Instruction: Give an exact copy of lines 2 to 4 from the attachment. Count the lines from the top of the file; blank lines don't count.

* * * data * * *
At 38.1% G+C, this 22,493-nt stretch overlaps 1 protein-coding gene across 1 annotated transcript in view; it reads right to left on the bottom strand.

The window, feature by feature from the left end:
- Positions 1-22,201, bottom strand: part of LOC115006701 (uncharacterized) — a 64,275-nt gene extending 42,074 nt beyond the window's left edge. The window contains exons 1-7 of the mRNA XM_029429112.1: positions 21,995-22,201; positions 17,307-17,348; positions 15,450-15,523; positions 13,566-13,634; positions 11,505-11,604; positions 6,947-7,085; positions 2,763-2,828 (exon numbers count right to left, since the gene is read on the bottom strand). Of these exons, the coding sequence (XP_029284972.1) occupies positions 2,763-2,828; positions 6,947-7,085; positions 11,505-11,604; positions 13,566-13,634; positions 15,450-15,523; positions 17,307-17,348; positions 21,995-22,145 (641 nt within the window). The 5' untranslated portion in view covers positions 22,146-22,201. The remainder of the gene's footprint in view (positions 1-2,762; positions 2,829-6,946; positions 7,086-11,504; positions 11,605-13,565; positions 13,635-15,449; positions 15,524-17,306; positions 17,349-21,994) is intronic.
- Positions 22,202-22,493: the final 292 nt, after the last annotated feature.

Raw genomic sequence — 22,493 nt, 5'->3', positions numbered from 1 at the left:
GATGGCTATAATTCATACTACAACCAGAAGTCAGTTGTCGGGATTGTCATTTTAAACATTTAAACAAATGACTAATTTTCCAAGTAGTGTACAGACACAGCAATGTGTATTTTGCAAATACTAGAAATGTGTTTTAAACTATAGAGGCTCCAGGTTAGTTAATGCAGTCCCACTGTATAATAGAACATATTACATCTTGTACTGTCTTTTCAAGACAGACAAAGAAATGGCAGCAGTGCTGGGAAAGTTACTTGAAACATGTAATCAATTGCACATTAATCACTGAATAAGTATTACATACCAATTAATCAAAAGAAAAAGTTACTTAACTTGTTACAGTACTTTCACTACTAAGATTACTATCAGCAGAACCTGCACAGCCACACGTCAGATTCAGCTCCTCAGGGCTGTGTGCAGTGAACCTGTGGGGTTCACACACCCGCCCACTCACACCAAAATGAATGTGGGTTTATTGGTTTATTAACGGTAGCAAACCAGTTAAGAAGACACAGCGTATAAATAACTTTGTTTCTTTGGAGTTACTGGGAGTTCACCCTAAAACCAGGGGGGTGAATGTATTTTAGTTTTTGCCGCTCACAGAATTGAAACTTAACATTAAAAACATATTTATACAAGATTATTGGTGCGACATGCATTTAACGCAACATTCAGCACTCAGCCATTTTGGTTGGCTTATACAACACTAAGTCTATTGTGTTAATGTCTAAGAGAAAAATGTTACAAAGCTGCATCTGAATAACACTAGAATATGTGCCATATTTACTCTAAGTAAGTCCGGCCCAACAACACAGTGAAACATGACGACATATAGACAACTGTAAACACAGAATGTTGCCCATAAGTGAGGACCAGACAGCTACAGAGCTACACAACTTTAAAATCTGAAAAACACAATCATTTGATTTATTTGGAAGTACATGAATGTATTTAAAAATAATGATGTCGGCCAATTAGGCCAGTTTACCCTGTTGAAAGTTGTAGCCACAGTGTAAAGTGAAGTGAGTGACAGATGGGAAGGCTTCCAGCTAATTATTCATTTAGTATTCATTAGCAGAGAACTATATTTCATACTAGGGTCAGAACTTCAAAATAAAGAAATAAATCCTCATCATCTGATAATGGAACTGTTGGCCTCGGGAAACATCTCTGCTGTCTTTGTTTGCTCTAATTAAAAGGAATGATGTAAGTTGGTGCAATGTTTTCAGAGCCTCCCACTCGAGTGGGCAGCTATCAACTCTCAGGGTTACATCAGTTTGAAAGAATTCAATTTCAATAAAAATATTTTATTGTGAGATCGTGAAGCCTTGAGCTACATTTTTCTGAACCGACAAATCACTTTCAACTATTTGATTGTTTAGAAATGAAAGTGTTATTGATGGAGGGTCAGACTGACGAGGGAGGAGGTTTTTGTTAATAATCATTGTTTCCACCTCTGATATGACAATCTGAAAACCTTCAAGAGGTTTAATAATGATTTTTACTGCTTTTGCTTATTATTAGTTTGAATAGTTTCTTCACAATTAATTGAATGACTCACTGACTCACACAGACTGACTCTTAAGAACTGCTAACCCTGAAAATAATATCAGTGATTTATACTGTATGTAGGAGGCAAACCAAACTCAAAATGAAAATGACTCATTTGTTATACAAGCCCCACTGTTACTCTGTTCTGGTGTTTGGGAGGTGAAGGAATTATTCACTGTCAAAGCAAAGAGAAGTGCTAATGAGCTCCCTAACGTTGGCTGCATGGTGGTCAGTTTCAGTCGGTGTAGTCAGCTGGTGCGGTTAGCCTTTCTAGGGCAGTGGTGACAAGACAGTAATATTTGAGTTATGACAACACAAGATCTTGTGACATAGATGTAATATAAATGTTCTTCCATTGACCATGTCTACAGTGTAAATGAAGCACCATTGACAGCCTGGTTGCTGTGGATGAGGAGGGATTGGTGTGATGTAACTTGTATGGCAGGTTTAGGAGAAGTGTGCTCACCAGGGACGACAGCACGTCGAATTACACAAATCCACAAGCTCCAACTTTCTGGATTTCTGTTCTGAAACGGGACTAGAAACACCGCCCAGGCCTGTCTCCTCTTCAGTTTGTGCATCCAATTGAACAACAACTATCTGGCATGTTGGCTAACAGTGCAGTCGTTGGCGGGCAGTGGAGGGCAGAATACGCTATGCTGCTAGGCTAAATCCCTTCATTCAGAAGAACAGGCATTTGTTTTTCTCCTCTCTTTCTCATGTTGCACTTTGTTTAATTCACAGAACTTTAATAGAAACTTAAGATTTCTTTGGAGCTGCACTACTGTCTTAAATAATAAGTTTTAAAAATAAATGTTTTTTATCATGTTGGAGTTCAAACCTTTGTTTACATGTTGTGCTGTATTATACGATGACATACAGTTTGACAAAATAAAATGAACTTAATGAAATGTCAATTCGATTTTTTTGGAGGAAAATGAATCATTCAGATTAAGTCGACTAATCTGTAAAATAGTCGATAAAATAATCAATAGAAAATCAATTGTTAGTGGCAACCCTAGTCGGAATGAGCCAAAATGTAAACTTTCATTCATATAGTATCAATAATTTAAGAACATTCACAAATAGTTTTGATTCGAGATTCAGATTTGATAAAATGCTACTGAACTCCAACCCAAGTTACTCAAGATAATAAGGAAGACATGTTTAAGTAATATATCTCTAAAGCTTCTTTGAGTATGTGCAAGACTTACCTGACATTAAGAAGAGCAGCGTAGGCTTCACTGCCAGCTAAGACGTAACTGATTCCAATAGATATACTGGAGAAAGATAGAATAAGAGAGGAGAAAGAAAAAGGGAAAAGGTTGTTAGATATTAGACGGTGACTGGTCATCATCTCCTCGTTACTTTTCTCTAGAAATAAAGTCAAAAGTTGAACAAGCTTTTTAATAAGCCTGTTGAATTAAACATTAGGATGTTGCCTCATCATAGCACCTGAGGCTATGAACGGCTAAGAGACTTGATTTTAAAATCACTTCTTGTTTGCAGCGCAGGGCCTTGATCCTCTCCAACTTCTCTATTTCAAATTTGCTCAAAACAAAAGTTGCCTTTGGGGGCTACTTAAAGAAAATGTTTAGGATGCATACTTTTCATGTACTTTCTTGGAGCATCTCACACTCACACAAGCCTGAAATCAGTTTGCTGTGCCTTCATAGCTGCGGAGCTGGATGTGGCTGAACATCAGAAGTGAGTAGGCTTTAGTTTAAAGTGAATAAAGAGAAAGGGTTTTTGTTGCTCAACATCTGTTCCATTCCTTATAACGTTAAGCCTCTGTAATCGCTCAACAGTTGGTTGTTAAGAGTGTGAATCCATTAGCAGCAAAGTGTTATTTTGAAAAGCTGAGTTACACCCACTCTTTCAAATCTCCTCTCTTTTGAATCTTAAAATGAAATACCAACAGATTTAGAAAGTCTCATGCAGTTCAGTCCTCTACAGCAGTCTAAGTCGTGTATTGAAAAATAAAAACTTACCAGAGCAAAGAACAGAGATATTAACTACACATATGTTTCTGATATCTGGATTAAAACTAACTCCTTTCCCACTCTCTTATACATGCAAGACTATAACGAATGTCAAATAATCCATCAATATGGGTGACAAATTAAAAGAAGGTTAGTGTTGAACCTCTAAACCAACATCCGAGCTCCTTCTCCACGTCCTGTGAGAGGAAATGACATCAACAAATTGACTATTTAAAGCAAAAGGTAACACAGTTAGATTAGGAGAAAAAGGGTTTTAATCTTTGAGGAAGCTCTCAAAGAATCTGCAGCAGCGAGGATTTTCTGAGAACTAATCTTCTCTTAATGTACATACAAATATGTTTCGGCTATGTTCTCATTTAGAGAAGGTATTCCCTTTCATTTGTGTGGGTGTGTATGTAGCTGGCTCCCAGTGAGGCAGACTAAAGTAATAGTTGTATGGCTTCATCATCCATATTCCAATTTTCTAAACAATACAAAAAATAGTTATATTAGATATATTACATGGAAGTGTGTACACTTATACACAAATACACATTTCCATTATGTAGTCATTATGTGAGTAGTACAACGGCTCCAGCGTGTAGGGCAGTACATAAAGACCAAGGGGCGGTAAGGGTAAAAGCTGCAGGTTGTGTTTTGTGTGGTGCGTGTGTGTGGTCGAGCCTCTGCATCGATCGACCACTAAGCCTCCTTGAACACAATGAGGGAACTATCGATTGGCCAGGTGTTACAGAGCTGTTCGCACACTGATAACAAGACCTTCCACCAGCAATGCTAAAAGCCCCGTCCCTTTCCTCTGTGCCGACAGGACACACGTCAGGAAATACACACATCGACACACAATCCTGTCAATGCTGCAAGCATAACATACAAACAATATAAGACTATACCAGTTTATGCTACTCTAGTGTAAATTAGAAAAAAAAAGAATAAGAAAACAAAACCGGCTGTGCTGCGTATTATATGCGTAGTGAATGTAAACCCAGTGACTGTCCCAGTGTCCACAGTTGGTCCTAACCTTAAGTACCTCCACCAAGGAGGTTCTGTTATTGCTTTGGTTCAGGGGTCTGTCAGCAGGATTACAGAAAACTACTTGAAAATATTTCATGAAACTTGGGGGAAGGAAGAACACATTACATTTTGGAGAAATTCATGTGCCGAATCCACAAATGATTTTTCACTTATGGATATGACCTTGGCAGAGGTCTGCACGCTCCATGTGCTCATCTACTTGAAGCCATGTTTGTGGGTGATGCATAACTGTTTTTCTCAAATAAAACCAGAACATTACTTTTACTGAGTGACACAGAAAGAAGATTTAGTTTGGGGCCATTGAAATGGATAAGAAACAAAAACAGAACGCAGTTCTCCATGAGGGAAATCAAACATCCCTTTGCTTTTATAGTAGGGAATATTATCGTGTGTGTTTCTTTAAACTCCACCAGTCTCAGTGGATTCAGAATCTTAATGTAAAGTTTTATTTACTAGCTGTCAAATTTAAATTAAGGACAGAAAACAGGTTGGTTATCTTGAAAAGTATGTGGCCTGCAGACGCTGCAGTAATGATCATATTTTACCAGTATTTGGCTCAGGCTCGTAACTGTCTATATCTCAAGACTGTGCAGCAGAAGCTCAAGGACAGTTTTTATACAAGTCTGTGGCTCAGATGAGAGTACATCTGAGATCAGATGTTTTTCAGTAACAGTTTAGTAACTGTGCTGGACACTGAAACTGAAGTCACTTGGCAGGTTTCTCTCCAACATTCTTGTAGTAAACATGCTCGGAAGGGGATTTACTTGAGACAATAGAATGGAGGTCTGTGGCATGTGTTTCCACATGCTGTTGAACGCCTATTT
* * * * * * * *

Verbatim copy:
The window, feature by feature from the left end:
- Positions 1-22,201, bottom strand: part of LOC115006701 (uncharacterized) — a 64,275-nt gene extending 42,074 nt beyond the window's left edge. The window contains exons 1-7 of the mRNA XM_029429112.1: positions 21,995-22,201; positions 17,307-17,348; positions 15,450-15,523; positions 13,566-13,634; positions 11,505-11,604; positions 6,947-7,085; positions 2,763-2,828 (exon numbers count right to left, since the gene is read on the bottom strand). Of these exons, the coding sequence (XP_029284972.1) occupies positions 2,763-2,828; positions 6,947-7,085; positions 11,505-11,604; positions 13,566-13,634; positions 15,450-15,523; positions 17,307-17,348; positions 21,995-22,145 (641 nt within the window). The 5' untranslated portion in view covers positions 22,146-22,201. The remainder of the gene's footprint in view (positions 1-2,762; positions 2,829-6,946; positions 7,086-11,504; positions 11,605-13,565; positions 13,635-15,449; positions 15,524-17,306; positions 17,349-21,994) is intronic.
- Positions 22,202-22,493: the final 292 nt, after the last annotated feature.